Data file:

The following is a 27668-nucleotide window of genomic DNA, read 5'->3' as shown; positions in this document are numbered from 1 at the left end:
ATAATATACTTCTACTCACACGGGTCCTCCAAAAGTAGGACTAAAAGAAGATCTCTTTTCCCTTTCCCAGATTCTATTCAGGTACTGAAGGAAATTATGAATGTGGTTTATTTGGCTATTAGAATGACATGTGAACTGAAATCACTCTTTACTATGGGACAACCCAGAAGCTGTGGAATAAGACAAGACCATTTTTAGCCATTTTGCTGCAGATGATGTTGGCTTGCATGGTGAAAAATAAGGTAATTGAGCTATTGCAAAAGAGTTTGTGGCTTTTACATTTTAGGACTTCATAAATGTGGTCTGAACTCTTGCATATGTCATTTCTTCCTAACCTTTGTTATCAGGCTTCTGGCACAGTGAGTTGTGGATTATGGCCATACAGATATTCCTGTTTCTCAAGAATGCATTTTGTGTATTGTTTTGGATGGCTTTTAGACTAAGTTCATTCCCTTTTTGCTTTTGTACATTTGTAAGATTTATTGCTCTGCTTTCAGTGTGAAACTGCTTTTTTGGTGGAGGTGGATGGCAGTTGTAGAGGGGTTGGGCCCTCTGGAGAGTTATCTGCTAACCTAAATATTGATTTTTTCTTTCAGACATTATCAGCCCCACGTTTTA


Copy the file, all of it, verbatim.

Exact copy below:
The following is a 27668-nucleotide window of genomic DNA, read 5'->3' as shown; positions in this document are numbered from 1 at the left end:
ATAATATACTTCTACTCACACGGGTCCTCCAAAAGTAGGACTAAAAGAAGATCTCTTTTCCCTTTCCCAGATTCTATTCAGGTACTGAAGGAAATTATGAATGTGGTTTATTTGGCTATTAGAATGACATGTGAACTGAAATCACTCTTTACTATGGGACAACCCAGAAGCTGTGGAATAAGACAAGACCATTTTTAGCCATTTTGCTGCAGATGATGTTGGCTTGCATGGTGAAAAATAAGGTAATTGAGCTATTGCAAAAGAGTTTGTGGCTTTTACATTTTAGGACTTCATAAATGTGGTCTGAACTCTTGCATATGTCATTTCTTCCTAACCTTTGTTATCAGGCTTCTGGCACAGTGAGTTGTGGATTATGGCCATACAGATATTCCTGTTTCTCAAGAATGCATTTTGTGTATTGTTTTGGATGGCTTTTAGACTAAGTTCATTCCCTTTTTGCTTTTGTACATTTGTAAGATTTATTGCTCTGCTTTCAGTGTGAAACTGCTTTTTTGGTGGAGGTGGATGGCAGTTGTAGAGGGGTTGGGCCCTCTGGAGAGTTATCTGCTAACCTAAATATTGATTTTTTCTTTCAGACATTATCAGCCCCACGTTTTA